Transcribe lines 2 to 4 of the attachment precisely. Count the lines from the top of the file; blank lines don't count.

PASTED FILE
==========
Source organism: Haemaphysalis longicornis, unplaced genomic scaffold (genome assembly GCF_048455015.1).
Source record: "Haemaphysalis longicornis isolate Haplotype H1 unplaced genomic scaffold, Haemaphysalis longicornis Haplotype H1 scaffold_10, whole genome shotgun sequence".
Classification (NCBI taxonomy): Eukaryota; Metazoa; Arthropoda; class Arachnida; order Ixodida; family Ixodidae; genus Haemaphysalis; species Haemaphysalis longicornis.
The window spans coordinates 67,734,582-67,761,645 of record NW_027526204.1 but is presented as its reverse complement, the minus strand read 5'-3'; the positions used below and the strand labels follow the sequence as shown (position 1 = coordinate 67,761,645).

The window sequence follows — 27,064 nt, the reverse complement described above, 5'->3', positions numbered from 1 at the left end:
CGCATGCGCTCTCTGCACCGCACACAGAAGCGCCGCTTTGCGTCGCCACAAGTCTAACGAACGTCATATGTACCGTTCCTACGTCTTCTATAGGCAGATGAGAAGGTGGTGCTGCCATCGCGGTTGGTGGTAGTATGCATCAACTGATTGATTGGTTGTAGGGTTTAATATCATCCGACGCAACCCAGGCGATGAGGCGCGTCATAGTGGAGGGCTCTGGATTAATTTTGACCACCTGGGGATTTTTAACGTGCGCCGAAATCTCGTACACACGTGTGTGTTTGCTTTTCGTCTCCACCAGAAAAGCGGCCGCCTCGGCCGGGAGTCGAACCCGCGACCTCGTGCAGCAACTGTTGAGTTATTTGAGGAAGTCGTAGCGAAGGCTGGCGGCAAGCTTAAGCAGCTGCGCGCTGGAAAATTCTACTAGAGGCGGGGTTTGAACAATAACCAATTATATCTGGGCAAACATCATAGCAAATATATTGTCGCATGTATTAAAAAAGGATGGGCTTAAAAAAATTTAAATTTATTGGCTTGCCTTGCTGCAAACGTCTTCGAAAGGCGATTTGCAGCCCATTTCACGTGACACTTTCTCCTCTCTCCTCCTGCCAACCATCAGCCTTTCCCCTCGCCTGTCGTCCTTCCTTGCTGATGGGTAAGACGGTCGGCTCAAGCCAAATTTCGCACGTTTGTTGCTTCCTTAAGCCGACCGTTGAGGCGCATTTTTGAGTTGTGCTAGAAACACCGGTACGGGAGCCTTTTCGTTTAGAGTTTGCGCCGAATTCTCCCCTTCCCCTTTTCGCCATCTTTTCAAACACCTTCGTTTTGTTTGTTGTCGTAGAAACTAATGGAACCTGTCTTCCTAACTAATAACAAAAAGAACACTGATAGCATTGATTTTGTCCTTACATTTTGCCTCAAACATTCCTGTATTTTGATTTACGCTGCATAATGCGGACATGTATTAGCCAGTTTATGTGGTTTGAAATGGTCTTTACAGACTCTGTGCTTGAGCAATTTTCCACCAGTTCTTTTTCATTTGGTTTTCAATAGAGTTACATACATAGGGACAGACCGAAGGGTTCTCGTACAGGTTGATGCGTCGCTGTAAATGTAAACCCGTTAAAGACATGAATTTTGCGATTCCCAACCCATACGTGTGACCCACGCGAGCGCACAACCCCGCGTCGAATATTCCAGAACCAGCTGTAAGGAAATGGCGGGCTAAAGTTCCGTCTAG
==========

Source record: "Haemaphysalis longicornis isolate Haplotype H1 unplaced genomic scaffold, Haemaphysalis longicornis Haplotype H1 scaffold_10, whole genome shotgun sequence".
Classification (NCBI taxonomy): Eukaryota; Metazoa; Arthropoda; class Arachnida; order Ixodida; family Ixodidae; genus Haemaphysalis; species Haemaphysalis longicornis.
The window spans coordinates 67,734,582-67,761,645 of record NW_027526204.1 but is presented as its reverse complement, the minus strand read 5'-3'; the positions used below and the strand labels follow the sequence as shown (position 1 = coordinate 67,761,645).